Each year, employees in Mexico look forward to their annual year-end bonus – the aguinaldo in Spanish. Workers’ rights, benefits, payroll, and social security was established in 1930 and is governed by the Ley Federal del Trabajo (English: Federal Work Law). The aguinaldo came about with reforms in 1970 with the addition of Article 87. In this article, we discuss who receives an aguinaldo and how to calculate the amount.
Definition of Aguinaldo
An aguinaldo (English: bonus) is an end of the year payment dispersed no later than December 20th. There is no situation that exempts an employer from making the payment of the bonus to employees. Under the Federal Work Law, the benefits must be made, even if the company is facing economic problems.
It is important to understand that the Aguinaldo is not a Christmas/Holiday bonus. This distinction is important because unlike bonuses, which can be subjective on business agreements, job performance, or benevolence by the employer) payment of the aguinaldo is a legal responsibility of all employers, governed by the Federal Work Law.
Eligibility for Aguinaldo
Article 87 of the Federal Work Law makes no distinction of the type of employee that will receive an aguinaldo. Regardless of status, every person that works for a company or business in Mexico has the right to this protected benefit. The sole exclusion to aguinaldo recipients is freelancers – typically, freelancers are self-employed and are not actually part of the established payroll.
Due to the recent Mexican Supreme Court ruling that all domestic workers and gardeners must receive Social Security from their employers, it is currently not clear if homeowners who have a house cleaner or gardener come in once a week must be registered as employers with the Hacienda. Until the new law came into force, occasional workers were considered self-employed and like freelancers were excluded from the aguinaldo. To be safe, most homeowners have long paid the aguinaldo to occasional house cleaners and gardeners.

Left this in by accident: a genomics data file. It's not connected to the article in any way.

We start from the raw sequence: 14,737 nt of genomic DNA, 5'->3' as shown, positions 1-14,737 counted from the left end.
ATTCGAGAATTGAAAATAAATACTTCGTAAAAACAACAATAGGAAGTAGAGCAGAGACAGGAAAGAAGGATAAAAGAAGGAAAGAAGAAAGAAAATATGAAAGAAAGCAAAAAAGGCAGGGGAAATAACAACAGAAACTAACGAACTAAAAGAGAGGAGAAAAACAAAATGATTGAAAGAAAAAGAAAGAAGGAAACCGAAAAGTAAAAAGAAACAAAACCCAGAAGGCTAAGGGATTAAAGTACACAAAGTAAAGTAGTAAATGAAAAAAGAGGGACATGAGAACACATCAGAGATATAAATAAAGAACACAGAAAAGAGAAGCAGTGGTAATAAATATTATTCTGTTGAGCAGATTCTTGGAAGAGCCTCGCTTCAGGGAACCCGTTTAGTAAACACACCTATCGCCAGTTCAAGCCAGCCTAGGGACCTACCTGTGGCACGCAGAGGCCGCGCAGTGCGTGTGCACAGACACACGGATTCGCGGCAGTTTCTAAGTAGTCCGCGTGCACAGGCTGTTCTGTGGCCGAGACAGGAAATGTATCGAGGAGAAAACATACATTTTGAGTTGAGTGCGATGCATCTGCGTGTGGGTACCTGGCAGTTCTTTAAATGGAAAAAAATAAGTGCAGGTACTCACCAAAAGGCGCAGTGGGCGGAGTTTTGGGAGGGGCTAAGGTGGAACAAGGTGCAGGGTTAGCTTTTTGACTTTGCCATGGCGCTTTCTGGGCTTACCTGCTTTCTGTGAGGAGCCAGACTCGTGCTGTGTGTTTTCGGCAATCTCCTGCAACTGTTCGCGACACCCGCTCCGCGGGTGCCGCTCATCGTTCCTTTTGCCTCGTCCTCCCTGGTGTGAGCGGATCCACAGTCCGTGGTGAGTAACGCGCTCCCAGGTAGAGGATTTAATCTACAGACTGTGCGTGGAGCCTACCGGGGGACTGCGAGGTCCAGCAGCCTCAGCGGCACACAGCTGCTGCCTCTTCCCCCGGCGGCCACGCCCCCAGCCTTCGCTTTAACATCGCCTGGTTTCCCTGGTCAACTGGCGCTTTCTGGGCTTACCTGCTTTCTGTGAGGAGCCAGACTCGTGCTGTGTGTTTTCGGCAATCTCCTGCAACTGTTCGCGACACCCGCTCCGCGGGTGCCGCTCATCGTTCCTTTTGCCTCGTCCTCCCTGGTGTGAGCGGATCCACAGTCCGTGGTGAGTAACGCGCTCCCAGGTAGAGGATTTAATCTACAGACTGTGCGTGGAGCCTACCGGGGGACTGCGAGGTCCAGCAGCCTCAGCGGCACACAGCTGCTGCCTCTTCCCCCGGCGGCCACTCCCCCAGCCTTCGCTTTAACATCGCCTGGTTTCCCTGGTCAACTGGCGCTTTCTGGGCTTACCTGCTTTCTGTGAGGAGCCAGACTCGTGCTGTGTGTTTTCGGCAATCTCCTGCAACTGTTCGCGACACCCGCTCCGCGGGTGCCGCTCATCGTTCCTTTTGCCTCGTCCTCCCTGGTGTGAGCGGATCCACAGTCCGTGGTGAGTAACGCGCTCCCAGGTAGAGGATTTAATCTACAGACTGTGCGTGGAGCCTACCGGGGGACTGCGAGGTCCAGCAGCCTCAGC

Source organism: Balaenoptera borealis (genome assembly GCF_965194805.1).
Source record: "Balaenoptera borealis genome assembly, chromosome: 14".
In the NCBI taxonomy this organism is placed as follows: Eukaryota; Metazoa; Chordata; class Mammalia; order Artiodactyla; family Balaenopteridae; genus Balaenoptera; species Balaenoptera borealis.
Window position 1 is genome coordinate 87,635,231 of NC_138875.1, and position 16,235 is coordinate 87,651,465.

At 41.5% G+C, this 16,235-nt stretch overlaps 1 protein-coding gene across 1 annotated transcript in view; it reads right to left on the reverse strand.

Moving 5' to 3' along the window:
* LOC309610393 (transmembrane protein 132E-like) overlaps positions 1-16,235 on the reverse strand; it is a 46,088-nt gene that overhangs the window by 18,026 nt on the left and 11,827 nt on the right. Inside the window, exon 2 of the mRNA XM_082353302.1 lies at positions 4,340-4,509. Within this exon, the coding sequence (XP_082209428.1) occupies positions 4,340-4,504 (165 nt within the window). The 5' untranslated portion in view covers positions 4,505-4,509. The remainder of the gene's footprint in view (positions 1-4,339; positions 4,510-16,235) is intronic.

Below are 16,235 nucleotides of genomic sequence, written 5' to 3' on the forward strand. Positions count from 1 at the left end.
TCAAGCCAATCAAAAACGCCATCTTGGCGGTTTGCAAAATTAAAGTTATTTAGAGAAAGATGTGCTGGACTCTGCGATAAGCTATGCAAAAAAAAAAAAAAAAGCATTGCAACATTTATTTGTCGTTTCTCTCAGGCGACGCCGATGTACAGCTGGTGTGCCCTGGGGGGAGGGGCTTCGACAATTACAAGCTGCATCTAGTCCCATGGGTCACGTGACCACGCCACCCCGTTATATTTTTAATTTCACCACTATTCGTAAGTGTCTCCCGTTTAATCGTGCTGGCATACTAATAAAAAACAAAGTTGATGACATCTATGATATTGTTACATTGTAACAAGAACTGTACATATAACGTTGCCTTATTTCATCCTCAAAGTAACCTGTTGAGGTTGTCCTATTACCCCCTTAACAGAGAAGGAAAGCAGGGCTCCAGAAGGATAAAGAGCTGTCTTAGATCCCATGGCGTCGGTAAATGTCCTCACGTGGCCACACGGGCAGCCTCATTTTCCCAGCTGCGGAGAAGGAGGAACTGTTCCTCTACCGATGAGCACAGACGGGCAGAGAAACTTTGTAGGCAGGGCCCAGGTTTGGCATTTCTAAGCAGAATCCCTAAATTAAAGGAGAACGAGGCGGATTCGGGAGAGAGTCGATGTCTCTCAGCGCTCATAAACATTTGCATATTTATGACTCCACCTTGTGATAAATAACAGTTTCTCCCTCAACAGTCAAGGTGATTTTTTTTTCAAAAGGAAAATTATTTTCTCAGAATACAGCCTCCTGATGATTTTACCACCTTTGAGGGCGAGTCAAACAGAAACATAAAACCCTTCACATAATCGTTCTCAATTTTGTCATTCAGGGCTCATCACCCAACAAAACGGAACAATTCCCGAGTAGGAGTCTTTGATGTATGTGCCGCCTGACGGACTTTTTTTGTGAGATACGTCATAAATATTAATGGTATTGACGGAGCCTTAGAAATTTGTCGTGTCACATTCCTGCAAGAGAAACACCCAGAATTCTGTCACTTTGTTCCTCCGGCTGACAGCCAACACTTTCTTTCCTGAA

In the event of an employee’s death during the year, the aguinaldo benefit is disbursed to the employee’s dedicated beneficiaries. This is also legally mandated in the Federal Work Law.
If a company chooses to not adhere to the law, it may face lawsuits or other legal liability at both the local and federal level.
What Amount to Pay
Legally, an aguinaldo payment is equivalent to:
- A minimum of 15 days of salary, or
- A sum proportional to the time someone has worked for the company
The 15-day minimum includes national holidays, as well as any doctor-approved sick days (which must be verified by the Mexican Social Security Institute).
According to the legislation, employees who do not work for an entire year must still be compensated based on an amount proportional to their time in their position. Maternity and paternity leave pay is also included in the payment as of the 2015 update to Article 87.
For improving retention many companies opt to pay a full month’s salary (30 days), hence the term “13th Month Bonus” that is widely referred to in conversations concerning aguinaldo. The full money salary bonus, however, is subject to negotiation between the employer and employee.
Calculating the Aguinaldo
Employees Paid by the Week
In calculating the aguinaldo, it is important that employees paid by the week are actually paid for 7 days, with Sunday being a paid day of rest. In determining the daily rate, the pay for the week is divided by 7 days to establish the daily rate. Thus, the aguinaldo is determined by taking the daily wage value and multiplying it by the 15-day minimum.
Example: An employee who is paid by the week receives $1400 pesos. Thus, $1400 / 7 days = $200 pesos as a Daily Wage Value
Aguinaldo = Daily Wage Value ($200) x 15 Days = $3000 pesos
Employees Paid by the Day
For workers with a daily wage contract:
Daily Payment = Daily Wage x 15 days
Employees Paid by the Hour
For an hourly worker, their salary can vary drastically from day to day based on the amount of time worked. In this case, the daily wage calculation is based on total earnings divided by the number of days in a year (365, or the total amount of days that the employee worked that year).
Example: An employee who is paid an hourly rate of $30 pesos and earned a total of $62,400 pesos during the year. Thus, $62,400 / 365 = $170.96 Daily Wage Value.
Aguinaldo = Daily Wage Value ($170.96) x 15 days = $2,564.40 pesos
The final value of an aguinaldo varies depending on an employee’s calculated daily payment. The values used for calculation depend on employee contracts; daily wage contracts are calculated differently to workers on hourly contracts. In a daily employee’s contract, the wage is predetermined.
Aside from the legal obligation, employers can use the aguinaldo to improve employee retention. An employer can opt for the “13-Month-Bonus” which effectively doubles the aguinaldo, but lets the employee feel that their hard work is appreciated by the employer.
While the aguinaldo was never intended to be a Christmas/Holiday bonus, employees who do not budget well can find themselves in a financial bind as money become short, especially for those with children or who travel to spend time with distant relatives. And, while the payment is not “officially” due no later December 20, it is greatly appreciated when the employer makes the payment early in December. This early payment provides for better planning and more relaxed shopping for holiday gifts for their family.